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BACKGROUND: In EMPEROR-Reduced (Empagliflozin Outcome Trial in Patients With Chronic Heart Failure With Reduced Ejection Fraction), empagliflozin reduced cardiovascular death or heart failure (HF) hospitalization and total HF hospitalizations, and slowed the progressive decline in kidney function in patients with HF and a reduced ejection fraction, with and without diabetes. We aim to study the effect of empagliflozin on cardiovascular and kidney outcomes across the spectrum of kidney function.
METHODS: In this prespecified analysis, patients were categorized by the presence or absence of chronic kidney disease (CKD) at baseline (estimated glomerular filtration rate [eGFR] <60 ml/min/1.73 m2 or albumin-to-creatine ratio >300 mg/g). The primary and key secondary outcomes were: (1) a composite of cardiovascular death or HF hospitalization (primary outcome); (2) total HF hospitalizations; and (3) eGFR slope. The direct impact on kidney events was investigated by a prespecified composite kidney outcome (defined as a sustained profound decline in eGFR, chronic dialysis, or transplant). The median follow-up was 16 months.
RESULTS: Of 3730 patients who were randomized to empagliflozin or placebo, 1978 (53%) had CKD. Empagliflozin reduced the primary outcome and total HF hospitalizations in patients with and without CKD: hazard ratio (HR)=0.78 (95% CI, 0.65-0.93) and HR=0.72 (95% CI, 0.58-0.90), respectively (interaction P=0.63). Empagliflozin slowed the slope of eGFR decline by 1.11 (0.23-1.98) ml/min/1.73 m2/yr in patients with CKD and by 2.41 (1.49-3.32) ml/min/1.73 m2/yr in patients without CKD. The risk of the composite kidney outcome was reduced similarly in patients with and without CKD: HR=0.53 (95% CI, 0.31-0.91) and HR=0.46 (95% CI, 0.22-0.99), respectively. The effect of empagliflozin on the primary composite outcome and key secondary outcomes was consistent across a broad range of baseline kidney function, measured by clinically relevant eGFR subgroups or by albuminuria, including patients with eGFR as low as 20 ml/min/1.73 m2. Empagliflozin was well tolerated in CKD patients.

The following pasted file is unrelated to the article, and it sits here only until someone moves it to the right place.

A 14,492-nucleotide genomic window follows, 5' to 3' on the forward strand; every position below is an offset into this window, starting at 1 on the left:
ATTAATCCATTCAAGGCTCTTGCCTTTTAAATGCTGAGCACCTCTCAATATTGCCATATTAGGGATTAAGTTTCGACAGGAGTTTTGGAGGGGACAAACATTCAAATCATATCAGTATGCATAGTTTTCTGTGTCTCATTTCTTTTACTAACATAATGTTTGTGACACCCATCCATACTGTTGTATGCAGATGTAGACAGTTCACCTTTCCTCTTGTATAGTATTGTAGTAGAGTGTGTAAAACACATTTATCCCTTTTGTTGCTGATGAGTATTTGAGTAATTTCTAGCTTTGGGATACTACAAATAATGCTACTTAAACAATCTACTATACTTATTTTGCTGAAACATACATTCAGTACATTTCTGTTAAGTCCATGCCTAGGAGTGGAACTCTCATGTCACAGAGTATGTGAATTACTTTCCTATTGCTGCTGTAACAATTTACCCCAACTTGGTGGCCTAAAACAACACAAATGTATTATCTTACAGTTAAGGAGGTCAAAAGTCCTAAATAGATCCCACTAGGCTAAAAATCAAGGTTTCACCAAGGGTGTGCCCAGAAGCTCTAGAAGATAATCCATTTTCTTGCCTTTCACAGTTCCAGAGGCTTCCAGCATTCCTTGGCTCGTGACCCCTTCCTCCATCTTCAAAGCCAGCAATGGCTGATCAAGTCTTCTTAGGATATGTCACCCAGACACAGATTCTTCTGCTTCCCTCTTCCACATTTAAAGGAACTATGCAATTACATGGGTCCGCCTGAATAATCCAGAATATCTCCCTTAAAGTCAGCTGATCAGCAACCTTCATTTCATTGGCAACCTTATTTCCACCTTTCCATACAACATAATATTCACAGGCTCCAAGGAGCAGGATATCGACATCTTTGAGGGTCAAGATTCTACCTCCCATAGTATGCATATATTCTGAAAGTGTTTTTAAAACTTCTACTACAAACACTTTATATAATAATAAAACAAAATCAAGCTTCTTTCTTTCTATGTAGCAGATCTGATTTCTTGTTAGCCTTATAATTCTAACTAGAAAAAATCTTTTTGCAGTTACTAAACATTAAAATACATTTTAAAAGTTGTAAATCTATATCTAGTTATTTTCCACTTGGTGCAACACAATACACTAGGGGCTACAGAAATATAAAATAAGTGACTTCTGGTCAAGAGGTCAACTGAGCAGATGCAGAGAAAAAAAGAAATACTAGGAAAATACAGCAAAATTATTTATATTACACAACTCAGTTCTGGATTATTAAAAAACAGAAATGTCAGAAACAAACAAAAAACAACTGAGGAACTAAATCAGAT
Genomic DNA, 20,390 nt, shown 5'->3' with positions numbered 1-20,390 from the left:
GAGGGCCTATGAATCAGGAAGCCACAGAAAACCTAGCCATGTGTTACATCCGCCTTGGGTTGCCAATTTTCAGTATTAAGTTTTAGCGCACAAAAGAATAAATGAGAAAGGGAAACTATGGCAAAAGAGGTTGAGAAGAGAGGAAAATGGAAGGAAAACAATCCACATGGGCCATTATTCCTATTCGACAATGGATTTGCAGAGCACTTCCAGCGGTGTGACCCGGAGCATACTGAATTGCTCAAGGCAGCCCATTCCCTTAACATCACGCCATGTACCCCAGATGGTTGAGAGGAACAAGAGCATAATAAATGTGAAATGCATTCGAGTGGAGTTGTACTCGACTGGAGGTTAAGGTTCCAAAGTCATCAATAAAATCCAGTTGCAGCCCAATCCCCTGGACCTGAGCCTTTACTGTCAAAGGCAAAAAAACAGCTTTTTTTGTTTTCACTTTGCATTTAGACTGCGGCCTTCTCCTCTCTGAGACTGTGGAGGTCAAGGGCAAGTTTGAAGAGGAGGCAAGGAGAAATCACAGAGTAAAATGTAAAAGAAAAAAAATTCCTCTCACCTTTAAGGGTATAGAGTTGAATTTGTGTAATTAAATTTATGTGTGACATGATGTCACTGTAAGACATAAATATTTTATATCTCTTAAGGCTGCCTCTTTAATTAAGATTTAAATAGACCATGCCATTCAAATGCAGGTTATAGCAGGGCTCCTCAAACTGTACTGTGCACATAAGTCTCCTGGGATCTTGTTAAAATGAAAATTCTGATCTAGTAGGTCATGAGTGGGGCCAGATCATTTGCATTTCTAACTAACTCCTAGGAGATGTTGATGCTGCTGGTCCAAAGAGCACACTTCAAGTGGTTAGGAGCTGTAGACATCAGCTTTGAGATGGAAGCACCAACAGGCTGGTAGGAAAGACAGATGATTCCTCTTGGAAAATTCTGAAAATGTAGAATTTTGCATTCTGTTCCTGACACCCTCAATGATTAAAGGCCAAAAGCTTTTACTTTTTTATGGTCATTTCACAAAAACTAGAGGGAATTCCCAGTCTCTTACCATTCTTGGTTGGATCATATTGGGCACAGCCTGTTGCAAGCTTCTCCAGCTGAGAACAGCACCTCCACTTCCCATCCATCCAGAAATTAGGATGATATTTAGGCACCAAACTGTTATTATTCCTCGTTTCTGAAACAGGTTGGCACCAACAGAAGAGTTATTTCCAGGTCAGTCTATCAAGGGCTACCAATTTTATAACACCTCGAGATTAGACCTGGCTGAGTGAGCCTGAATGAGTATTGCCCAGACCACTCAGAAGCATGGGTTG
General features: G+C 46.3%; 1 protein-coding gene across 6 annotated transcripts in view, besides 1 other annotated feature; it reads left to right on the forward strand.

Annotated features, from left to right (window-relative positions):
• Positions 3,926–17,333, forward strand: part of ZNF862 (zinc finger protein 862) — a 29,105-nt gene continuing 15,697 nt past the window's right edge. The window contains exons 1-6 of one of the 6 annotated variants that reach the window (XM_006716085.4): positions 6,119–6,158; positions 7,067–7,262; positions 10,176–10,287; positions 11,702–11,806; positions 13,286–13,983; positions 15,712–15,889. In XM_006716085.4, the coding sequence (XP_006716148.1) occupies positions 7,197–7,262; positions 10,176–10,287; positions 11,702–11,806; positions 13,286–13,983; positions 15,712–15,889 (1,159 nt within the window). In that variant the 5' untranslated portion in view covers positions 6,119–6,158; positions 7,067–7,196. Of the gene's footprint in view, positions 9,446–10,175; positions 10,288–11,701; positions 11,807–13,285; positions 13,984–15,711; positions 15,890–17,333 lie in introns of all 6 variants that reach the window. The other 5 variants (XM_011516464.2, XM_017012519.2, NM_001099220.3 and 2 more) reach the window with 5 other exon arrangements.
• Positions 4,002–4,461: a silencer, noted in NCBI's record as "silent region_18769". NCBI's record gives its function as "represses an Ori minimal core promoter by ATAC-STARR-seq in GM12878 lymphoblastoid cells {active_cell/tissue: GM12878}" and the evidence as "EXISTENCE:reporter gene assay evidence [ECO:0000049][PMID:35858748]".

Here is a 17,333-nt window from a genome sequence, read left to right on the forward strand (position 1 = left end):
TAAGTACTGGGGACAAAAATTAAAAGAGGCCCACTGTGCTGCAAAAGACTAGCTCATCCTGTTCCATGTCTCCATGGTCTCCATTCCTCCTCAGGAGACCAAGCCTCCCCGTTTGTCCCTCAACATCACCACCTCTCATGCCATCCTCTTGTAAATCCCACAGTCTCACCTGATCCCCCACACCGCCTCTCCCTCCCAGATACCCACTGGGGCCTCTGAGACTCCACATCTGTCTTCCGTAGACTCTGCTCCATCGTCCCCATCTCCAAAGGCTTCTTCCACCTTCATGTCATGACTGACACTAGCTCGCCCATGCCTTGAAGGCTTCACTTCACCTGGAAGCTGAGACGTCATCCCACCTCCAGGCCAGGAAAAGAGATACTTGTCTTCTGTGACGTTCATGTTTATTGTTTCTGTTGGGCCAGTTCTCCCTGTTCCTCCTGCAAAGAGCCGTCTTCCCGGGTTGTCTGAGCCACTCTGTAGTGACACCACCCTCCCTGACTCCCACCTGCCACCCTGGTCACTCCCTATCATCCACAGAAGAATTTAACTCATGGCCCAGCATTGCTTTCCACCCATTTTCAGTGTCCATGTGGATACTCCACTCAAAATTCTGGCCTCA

CONCLUSIONS: In EMPEROR-Reduced, empagliflozin had a beneficial effect on the key efficacy outcomes and slowed the rate of kidney function decline in patients with and without CKD, and regardless of the severity of kidney impairment at baseline. Registration: URL: https://www.clinicaltrials.gov; Unique identifier: NCT03057977.
|Family Medicine (FM)/General Practice (GP)|
|General Internal Medicine-Primary Care(US)|
The essence of this publication's message is available in the original NEJM publication (figure 2).
Big Pharma study showing benefit of empagliflozin in HFrEF. Very interesting.
More good news about the impact of this agent on cardiovascular and renal outcomes in our patients with DM. Important to know the impact across a range of kidney diseases.
This seems to be a recurring message with the SGLT-2 agents. The main question now: Is this a class effect?
These are becoming part of CHF treatment. It's very important to keep up with these outcome trials.
The SGLT2-i continue to force our respect with integration in treatment beyond those with T2DM. In this report, we see the benefits of an area once thought to be untouchable, the ability to reduce the progression of CKD (outside of ACEI) and reduce progression to CKD.
Well done pre-specified subgroup analysis of the EMPEROR-Reduced study.
Perhaps it remains to be seen whether this is a class effect as ertugliflosin has been shown to be only non-inferior compared with placebo.